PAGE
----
You’d kiss me at the front door — lips cold from a few blocks walk with San Francisco wind, your cigarette boy sweater lingering on your shoulders. I have to wonder now, how many times did you fuck me right after? How many times did you throw pillows on my floor like plates meant to break afterwards? Right after you addressed her emotional bids? Her tears? With one of your “infamous pep talks”? How many of your ‘I love you’s were straddled between messages to her, affirming your ex-girlfriend’s needs through a contact in your phone labeled “Andrew?” (After nearly a year together, most would assume he was a rather unstable friend; insatiable).
I tend to see the world in black and white, yes or no, all or nothing. That’s what makes the gray area of life challenging. You loved me and lied to me. You lied about her, about where you were, and whom you were with. You cared for me, you slept next to me every night, but chose to deeply reside in a past relationship, in that dysfunctional delight you felt from being needed by her. I needed you.
The sight of a slightly dirty, middle-aged man carrying a plastic tub of Neapolitan ice cream on the bus can make me cry because I’ve conjured up a story about his attempt to win his children over with frozen sugar during his one night a week with them, post-divorce. And I’m scared it will melt. In the tub. With the red handle. And I’ve imagined this story before the teenager next to me has turned the page of their book. I have an overactive imagination: I’m a writer.
I thought I could be pen pals with her. (I thought I was Mimi Rose from Girls.) It’s amusing now — my attempt to settle this unsettledness through written word. I thought I could accept your friendship with your ex by exchanging letters, by accepting the unacceptable, by ignoring my intuition and replacing it with an action.
I put a stamp on that envelope. I addressed it with my lovely handwriting, a mix of cursive and printing and lengthy vowels that spilled onto the next lines down. She’s fine with it. You said. She wasn’t: you’re a liar.
I can imagine her now, over croissants and tea and she’s laughing (ferociously). With lingering fingertips pointed at questions in a letter from a person desperate to make a relationship work, a person who didn’t know when to give up. She has my addressed envelope, my account of my most embarrassing moment, my inquiries about her life in a letter that I can never take back, a letter that exists in a life that it should never have been a part of.
I often tapped notes in my iPhone while you slept — feebly, snoring softly, with our lower limbs intertwined, ankles tangled, toes lined up like a squad of small monsters, your chest hair falling into an owl shape on your chest. You told me you loved me. Over and over again. You told me so many times a day that the declarations surpassed the number of hours I was awake. That’s the thick, webbed, drowning gray that I want to file away in my mental file cabinet so urgently, but keeps me stuck. Good or bad. Right or wrong. Terrific or terrible.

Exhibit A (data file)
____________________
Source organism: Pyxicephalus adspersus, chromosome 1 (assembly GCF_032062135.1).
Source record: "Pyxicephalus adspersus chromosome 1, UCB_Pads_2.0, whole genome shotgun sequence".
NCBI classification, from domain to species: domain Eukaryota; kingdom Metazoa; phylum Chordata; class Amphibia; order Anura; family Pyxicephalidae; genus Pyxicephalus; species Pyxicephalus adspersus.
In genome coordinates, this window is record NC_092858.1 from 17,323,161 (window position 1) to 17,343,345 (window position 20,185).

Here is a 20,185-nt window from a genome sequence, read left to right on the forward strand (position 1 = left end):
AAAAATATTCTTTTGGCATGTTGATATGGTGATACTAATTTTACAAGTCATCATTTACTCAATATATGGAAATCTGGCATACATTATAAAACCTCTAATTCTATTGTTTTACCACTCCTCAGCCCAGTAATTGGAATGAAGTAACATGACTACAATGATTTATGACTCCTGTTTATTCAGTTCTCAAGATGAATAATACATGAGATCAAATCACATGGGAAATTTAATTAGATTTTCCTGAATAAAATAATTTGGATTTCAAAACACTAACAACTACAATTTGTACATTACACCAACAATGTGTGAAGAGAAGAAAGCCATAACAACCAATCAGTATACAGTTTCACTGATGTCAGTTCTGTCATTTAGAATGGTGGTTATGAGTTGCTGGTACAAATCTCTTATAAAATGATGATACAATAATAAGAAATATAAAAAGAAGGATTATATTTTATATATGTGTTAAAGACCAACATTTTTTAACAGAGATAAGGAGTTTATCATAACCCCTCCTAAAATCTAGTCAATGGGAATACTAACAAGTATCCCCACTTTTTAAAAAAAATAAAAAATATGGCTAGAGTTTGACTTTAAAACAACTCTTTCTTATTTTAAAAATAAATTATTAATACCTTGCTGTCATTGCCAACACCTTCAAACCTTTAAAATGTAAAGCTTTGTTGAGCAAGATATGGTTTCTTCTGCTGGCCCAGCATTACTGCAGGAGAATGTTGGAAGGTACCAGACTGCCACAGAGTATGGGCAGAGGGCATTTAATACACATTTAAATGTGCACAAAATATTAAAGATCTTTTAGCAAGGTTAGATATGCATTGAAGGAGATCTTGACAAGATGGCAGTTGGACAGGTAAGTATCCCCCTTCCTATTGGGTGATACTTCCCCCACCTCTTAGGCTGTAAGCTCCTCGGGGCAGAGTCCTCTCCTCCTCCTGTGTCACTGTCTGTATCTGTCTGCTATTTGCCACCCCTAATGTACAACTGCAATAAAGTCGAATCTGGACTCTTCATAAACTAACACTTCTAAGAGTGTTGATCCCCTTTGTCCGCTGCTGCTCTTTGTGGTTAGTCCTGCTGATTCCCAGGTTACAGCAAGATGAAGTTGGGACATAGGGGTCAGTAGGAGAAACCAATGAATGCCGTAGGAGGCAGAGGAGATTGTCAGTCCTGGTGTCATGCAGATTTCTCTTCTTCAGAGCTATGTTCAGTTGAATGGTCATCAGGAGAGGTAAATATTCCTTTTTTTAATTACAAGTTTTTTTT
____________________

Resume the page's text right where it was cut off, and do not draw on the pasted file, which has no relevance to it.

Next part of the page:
You said you were home safe, and stumbled your way across dawn and onto my doorstep after a coke binge. You woke me up from a nightmare, calling my phone repeatedly. I thought something tragic had happened, I thought someone must have died. You announced you were on my doorstep, high and slurring and stupid. (You never went home.)
I wasn’t the person you’d call if something bad did occur though, was I? She was. An old lover slept in my bed last weekend, from years ago, a random situation perpetuated by wine quickly consumed after babysitting children with negligent parents.
We laughed in my room about where we had been and what we had done and kissed. I liked reconnecting with him. I liked knowing his history, his family, and what his college bedrooms looked like.
You smell the same. I said. You kiss the same, except you bite less. He said. We talked about broken hearts and how I made him sleep on the floor once. (Or twice?)
I consider us sharing an interaction like that one-day, but then I remember. I remember what the betrayals felt like, those stealthy violations. For the truth of one of your lies to slap me, pushing the air out of my lungs, filling me with anxiety that buzzed through my being.
You said you wanted to marry me. You said you were home. You said you understood. You said you were sure. You said you hardly talked. You said I was wrong. You said you were done with that. You said I came first. You said I was being ridiculous. You’re a liar.
Dating a liar is like a skeleton’s attempt to wrangle wild horses, the only possible outcome is brokenness and defeat. We sat there, you and I, in your apartment, on my blanket, after crying all afternoon, after I realized I had to lie to myself to keep you.
I begged you to tell me what else you’d been dishonest about. Nothing. You said. Any lingering doubt I had about ending our relationship dissolved when I discovered who “Andrew” actually was.
I put on my shoes. I stood up. I fell down. I asked for water. You asked me not to be cold. You asked me to listen to the last thing you’d say to me in person. You said you had never loved someone like me. You said that I taught you to look inward. You said you were sorry.
I dated a liar; you dated a writer. (And you could have at least chosen a gender neutral name.)